I do like the second suggestion as well, to look at what makes the clones different unrelated to their state...in which case I would not have any other choice but to model them together from the start. But this would be secondary to the current goals, so I would not focus on that at the moment.

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Just wanted to bump this as I am having the same problem. In my experiment, samples were taken from patients and cultured, then exposed to an immune stimulating compound. I've been asked to make sure the cell lines match the original patient sample and then to look at the effect of the added compound. As with OP, I am torn on whether I should be normalizing with the patient samples included and go from there, or whether I should be making two datasets, one with patients + cell lines and one with cell lines only.

So far I have gone with the second approach, but as with OP I obviously get slightly different answers between the two analyses in terms of sample correlation and PCA. To further complicate it, the patient samples were sequenced in another lab originally, so I wanted to do a batch correction as well. I've used limma for that but the resulting counts are very un-intuitive as some values become negative.

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Unfortunately there has not been much discussion here on the matter. I can tell you that I decided to treat the clones as separate experiments and do comparisons later down the line. Mostly because I have a feeling that the clones are different enough (PCA plot, trying every imaginable approach + design and eyeballing the results - didn't lead to any heureka moments, but frustrated me enough to make a choice) that joining them will just do something that is potentially incorrect (a relatively unfounded hunch) . As we are interested in most aspects of the clones (intra and inter) and I only have two clones, it seems feasible. This would possibly be easier if the study design was set before the experiments, but often you just get the data and figure it out from there - bioinformagic.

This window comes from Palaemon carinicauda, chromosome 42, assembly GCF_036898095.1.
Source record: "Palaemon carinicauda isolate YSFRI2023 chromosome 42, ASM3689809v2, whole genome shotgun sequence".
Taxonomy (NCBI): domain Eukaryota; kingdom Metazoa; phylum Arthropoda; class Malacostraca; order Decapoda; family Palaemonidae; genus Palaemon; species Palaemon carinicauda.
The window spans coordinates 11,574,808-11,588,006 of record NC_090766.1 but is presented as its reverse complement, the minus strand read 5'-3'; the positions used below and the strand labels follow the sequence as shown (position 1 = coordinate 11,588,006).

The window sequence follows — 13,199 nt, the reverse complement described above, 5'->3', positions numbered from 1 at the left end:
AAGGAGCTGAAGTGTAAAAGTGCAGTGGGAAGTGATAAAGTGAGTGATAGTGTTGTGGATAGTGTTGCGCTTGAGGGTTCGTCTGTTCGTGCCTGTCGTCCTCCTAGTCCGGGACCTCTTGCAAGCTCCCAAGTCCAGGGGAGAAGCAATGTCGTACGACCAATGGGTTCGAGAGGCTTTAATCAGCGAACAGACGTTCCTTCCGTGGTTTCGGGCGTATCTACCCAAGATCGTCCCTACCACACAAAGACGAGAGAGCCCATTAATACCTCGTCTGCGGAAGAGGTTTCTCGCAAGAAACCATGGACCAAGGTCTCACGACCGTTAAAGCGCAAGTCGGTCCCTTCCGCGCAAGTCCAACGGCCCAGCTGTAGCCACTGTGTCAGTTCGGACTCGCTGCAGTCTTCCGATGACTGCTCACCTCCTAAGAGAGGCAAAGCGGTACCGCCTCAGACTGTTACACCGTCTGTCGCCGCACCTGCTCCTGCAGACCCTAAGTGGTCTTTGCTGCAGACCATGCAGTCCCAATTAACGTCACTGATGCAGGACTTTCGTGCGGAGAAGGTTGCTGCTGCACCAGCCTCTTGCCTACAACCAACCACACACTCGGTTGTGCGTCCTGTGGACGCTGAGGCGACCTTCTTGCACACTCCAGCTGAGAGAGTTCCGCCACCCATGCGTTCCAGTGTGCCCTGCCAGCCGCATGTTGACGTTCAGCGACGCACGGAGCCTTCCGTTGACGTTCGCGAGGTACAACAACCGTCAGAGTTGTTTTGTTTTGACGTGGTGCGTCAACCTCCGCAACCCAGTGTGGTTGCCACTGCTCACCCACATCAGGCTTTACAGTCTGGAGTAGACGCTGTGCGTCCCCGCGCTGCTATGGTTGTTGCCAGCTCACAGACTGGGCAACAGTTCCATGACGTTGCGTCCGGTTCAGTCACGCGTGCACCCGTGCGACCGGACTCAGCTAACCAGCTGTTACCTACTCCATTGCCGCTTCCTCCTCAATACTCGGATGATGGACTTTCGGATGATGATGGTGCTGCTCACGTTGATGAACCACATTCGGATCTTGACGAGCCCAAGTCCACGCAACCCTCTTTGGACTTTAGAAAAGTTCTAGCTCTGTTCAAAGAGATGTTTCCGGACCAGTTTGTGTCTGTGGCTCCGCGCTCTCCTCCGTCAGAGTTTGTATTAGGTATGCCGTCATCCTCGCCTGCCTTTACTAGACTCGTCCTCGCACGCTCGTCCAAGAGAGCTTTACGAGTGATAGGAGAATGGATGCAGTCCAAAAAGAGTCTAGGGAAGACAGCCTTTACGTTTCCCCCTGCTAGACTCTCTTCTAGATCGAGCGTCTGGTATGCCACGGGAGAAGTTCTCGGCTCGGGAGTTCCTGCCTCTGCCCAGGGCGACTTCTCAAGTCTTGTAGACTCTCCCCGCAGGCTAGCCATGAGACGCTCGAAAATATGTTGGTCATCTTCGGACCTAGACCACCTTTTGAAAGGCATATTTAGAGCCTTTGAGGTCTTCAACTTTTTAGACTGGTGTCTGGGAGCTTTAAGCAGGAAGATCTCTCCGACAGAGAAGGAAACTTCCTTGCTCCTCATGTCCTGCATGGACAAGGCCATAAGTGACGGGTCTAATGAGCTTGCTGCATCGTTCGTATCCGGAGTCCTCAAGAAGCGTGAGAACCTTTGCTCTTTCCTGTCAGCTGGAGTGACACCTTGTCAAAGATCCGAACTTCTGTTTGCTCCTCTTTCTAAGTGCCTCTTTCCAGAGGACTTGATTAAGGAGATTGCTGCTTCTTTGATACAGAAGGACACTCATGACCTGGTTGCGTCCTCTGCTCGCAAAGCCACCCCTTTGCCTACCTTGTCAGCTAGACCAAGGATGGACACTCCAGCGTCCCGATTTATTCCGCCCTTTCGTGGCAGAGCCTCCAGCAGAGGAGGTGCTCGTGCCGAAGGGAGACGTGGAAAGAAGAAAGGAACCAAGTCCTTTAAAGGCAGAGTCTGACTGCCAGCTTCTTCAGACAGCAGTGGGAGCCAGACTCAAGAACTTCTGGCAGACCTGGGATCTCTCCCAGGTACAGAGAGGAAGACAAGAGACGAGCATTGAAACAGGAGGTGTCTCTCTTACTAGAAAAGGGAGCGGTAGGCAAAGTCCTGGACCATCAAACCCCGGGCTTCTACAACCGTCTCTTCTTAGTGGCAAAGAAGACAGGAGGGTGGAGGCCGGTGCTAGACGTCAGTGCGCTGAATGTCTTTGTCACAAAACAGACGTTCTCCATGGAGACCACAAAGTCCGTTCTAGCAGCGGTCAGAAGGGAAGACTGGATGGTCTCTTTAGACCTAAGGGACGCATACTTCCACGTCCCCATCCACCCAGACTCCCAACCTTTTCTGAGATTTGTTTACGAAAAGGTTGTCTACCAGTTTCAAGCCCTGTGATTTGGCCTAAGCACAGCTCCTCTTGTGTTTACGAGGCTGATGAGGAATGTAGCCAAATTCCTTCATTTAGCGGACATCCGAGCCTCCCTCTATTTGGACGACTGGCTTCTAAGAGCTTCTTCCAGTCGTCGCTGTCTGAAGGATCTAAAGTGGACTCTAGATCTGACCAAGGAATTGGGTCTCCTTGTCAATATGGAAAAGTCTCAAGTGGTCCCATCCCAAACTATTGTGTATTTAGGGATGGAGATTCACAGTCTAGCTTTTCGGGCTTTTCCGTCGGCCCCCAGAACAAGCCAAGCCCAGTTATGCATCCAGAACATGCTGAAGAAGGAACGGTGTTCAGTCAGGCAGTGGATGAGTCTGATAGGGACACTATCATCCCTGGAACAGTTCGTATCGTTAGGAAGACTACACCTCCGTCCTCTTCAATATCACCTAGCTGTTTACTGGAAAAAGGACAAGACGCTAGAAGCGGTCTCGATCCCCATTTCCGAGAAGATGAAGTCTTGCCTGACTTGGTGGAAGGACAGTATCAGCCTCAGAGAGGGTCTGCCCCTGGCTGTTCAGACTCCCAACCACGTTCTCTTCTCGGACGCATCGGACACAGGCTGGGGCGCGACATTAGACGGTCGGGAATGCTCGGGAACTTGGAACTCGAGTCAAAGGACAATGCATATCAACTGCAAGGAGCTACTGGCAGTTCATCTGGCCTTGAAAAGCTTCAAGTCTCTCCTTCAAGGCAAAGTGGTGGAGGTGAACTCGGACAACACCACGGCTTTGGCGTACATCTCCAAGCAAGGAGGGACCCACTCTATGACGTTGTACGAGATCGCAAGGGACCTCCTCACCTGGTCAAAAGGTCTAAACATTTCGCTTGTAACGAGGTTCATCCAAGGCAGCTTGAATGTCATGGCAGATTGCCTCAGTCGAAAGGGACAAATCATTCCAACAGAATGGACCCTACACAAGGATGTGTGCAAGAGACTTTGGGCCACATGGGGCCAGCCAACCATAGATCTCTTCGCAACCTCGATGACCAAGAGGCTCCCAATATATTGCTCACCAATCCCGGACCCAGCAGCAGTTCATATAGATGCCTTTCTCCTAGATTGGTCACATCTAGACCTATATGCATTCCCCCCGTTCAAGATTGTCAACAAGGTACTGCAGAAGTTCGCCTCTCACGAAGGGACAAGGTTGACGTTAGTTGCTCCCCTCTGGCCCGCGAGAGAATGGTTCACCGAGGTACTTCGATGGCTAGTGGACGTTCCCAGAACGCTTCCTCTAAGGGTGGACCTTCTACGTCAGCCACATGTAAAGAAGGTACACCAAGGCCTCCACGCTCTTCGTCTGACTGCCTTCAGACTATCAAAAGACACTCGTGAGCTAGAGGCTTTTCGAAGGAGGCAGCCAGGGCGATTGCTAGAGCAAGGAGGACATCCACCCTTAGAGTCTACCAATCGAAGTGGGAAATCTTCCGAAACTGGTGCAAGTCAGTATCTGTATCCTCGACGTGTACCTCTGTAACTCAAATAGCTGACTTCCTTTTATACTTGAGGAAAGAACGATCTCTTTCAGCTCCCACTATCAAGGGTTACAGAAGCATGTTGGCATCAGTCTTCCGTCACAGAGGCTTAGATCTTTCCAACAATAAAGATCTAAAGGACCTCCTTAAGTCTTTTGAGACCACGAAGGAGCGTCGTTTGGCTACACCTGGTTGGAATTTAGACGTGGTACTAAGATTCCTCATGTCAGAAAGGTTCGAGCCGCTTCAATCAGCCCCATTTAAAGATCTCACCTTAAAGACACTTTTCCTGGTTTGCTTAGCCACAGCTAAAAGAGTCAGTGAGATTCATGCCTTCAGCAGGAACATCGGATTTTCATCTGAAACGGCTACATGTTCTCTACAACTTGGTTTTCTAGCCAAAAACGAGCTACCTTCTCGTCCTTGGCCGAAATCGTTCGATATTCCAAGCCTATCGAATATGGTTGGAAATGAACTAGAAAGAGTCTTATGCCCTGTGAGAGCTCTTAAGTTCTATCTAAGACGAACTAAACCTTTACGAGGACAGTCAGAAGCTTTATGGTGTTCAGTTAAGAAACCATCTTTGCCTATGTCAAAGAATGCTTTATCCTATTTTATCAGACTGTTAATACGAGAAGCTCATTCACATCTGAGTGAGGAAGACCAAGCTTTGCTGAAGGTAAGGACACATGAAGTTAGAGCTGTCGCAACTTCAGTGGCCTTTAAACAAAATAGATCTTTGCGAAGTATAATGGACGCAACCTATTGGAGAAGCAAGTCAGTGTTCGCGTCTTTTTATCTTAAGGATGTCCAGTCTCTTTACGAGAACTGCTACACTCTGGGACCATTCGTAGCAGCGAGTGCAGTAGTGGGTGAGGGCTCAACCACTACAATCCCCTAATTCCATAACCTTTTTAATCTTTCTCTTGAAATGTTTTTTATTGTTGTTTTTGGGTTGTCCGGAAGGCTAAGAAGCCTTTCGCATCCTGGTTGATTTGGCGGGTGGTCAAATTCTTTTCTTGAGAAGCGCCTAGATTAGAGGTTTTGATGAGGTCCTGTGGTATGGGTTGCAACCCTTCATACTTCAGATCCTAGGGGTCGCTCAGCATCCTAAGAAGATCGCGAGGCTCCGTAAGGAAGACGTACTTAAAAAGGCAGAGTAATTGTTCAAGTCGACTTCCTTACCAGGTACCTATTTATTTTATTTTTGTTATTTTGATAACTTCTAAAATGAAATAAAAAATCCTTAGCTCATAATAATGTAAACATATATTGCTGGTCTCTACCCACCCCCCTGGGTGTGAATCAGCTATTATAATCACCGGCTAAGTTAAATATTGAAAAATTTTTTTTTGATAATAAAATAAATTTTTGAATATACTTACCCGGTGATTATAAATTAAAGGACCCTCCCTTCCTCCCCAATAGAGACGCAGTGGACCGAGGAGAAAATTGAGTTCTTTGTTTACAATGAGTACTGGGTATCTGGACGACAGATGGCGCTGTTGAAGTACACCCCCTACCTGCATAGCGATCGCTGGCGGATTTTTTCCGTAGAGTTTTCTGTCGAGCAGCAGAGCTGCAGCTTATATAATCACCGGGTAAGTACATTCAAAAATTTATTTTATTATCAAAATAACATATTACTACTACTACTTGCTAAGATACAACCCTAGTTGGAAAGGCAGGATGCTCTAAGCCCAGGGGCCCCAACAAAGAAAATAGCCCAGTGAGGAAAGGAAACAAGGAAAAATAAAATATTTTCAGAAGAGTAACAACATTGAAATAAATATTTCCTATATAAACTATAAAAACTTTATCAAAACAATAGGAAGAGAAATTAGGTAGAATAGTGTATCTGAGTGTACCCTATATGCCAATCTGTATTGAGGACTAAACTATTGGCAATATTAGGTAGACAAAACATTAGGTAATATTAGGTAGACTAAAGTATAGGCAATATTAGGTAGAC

That said, I think your approach will depend on what the main questions are, if you are looking at the effects of the compound irrelevant of the patient (accounting for patient effect in the design) or wish to compare how each patient responds separately. I am a little confused by what you define as patient samples and cell line samples (you say the cells are cultured cells from patients, do you mean treatment and control cells?). A study design would be helpful and a little more explanation on how many replicates and what the comparisons will be - I strongly encourage you to post this as a separate question and you might get more responses.

I wish I could help you more, but its a strange situation where I am clearly lacking some basic knowledge of something that I don't even know enough to google about and educate myself. The curse of having a background both in wet/dry-lab - Jack of all trades, master of none.

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Have you considered posting this on bioconductor? More statisticians (including Mike Love, author of DESeq2) participate there regularly. If you do post it there then refer to that cross-post link here.

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Thanks, that might be the way to go. I didn't want to be a serial-spammer with this fairly born-out-of-overthinking type of question.

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You have given biostar users a fair chance of responding so it would not be a problem to cross post. Like I said, if you do please edit the original post and provide a link for the cross-post. Ideally if you get an answer, come back and post it here to give closure to this thread.

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2.3 years ago
kelen ▴ 190

Michael Love on Bioconductor ( https://support.bioconductor.org/p/p132527/ ):

"The final decision is up to you, and I don't think there is necessarily a "right" answer, as it depends on assumptions.

But from your above, I think you can justify analyzing the clones separately for goals 1 and 2. The asymptotic dispersion is very different for the two clones (clone 2 having lower over-dispersion), so then putting them together will find a middle value for the dispersion for each clone, which will increase power for one experiment and decrease it for the other (in rough terms)."